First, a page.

Sometime in 1983 in a darkened office space, I watched a short presentation on Mindanao—color images flashed from 35mm 2x2 slides from what is now considered a vintage slides carousel. As that period was engulfed in deep socio-political turmoil, the presentation highlighted the relationship between the South’s agricultural bounty and her people’s widespread poverty, as well as the oligarchic forces that supported such an enduring irony.
As early as then, nay even much earlier, social activists, sociologists, and political analysts were wont to refer to Mindanao as “the land of promise.” And they did so not without basis; my own father, who migrated from Manila to Mindanao in the 1950s, had often said to anyone who cared to listen that the island’s soil was so fertile you could toss a seed on any random spot and expect it to grow in no time at all.
Is it any wonder then that in Davao alone at the turn of the century, the colonizing Americans believed they had stumbled upon, what historian Macario Tiu refers to as the “garden of the gods” and went on to establish the first large scale coconut and abaca plantations?
But the notion of Mindanao’s underdevelopment as aggravated by the purported encroachment of transnational corporations has since evolved over the last 100 years. While it may be true that Western companies continue to locate in the island and Washington itself maintains an abiding interest in the area’s peace prospects, Pax Americana as it was known then has now arguably diminished in power and sheen.
The first formal recognition of this paradigm shift was in 1994, when the Ramos administration cast a steward’s eye on Mindanao and acknowledged its potential as the nation’s food basket, as well as its capacity to jumpstart its economy. At the outset, it noted that Mindanao posted only static growth during the preceding years, a reality traced mainly to 1) its being a mere raw materials provider for Manila and Cebu markets, 2) the absence of strategic infrastructure, and 3) its perennial peace and order problem.
Because of these historic anomalies, the vast majority of Mindanawons remained poor throughout the administrations of five Philippine presidents, even under the virtual windfall of foreign aid. The island is home to six of the ten poorest provinces in the country. As such, it continues to lag behind its counterparts in Luzon and the Visayas in the areas of national budget allocations, delivery of social services, and per capita income.
Worse, researchers from the Philippine Business for Social Progress have uncovered the existence of a “second, poorer Mindanao” in Muslim Mindanao, proof that the island’s natural wealth has not translated to a strengthening of its social capital.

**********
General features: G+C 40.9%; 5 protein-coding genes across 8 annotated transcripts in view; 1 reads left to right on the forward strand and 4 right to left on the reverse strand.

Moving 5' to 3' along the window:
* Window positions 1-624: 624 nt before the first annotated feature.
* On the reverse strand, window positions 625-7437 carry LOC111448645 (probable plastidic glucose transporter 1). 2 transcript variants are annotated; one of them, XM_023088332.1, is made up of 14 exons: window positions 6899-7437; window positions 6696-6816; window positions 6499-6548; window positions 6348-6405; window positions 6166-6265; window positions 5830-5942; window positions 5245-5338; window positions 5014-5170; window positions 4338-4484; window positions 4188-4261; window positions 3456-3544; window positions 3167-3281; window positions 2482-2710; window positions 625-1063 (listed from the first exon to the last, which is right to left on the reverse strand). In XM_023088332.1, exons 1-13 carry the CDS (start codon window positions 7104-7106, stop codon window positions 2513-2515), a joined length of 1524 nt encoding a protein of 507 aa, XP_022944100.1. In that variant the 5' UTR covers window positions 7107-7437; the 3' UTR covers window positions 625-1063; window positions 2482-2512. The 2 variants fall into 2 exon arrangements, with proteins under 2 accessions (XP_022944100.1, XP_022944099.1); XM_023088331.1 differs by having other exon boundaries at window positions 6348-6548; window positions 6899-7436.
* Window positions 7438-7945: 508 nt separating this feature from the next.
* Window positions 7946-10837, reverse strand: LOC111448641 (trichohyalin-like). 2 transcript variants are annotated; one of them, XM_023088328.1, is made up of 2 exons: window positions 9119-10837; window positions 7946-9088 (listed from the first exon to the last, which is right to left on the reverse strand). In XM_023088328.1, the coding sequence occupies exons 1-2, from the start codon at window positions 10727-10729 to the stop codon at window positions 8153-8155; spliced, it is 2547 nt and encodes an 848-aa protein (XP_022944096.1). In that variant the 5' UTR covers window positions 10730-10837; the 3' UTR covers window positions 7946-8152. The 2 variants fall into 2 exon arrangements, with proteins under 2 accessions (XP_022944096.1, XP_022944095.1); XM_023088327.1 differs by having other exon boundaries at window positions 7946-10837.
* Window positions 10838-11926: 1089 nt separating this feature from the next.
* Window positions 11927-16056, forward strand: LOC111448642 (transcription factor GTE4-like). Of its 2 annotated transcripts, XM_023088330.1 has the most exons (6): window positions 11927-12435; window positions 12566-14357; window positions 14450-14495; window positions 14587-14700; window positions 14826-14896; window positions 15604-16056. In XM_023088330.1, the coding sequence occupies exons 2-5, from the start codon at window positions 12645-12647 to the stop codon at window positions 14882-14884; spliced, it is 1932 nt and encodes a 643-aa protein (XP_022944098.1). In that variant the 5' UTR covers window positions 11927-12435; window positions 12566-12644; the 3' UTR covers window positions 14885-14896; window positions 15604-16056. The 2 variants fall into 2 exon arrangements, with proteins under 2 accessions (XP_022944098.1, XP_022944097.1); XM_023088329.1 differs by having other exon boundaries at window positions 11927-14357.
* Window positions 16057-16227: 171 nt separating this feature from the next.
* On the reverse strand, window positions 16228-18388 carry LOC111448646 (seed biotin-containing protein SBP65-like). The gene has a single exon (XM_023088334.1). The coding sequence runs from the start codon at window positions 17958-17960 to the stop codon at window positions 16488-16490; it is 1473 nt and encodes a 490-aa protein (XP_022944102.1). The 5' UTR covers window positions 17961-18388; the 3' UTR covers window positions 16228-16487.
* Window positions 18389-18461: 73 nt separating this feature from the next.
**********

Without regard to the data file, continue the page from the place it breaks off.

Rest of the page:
In response to this, the national government declared it would wean the island away from its dependence to its plantation economy and open its borders to the East Asean markets. That single policy helped set the stage for global competitiveness, and set in motion an unprecedented multi-industry effort to unite, take advantage of their potentials, and rekindle the Mindanao “pioneering spirit” from the vantage point of entrepreneurship.
The impetus to move forward lay not only in the Mondanawon spirit, but also in the island’s latent competitive advantages. And not surprisingly, one of these lies in agriculture, which represents 32% of the country’s total output. We account for 42% of the Philippines’ total food trade, which underlines our potential as the nation’s food bowl. As such, the island has been steadily drawing domestic and foreign investors not only to explore opportunities but to locate or expand their businesses in the South.
To illustrate, a spike in investment inflows to the island over a 17-year period has been nothing short of dramatic. The annual rate of investment influx to the island has increased ten times from P5-6 billion between 2001-2010 to P50-60 billion between 2011-2016. Much of the new wealth has been in the agriculture and infrastructure sectors, said government sources in March. Muslim Mindanao alone was poised to welcome a P1.3 billion palm oil plantation project last year.
In order to complement the policy environment to enhance private sector participation in economic development, government has consistently adopted a liberal policy towards multilateral assistance.
Just this month, the World Bank announced that it has set aside up to $1.41 billion in assistance for the Philippines from 2018-2019, a significant portion of which will be earmarked for agricultural and educational initiatives in Mindanao.
Early this year, barely a dozen months after the elections, Malacañang has managed to lasso almost P1 trillion in official development assistance (ODA) pledges. Finance officials said in a statement that the amount only represents the contributions “from China and Japan, and there’s more ODA that we have received but haven’t counted in from various countries.”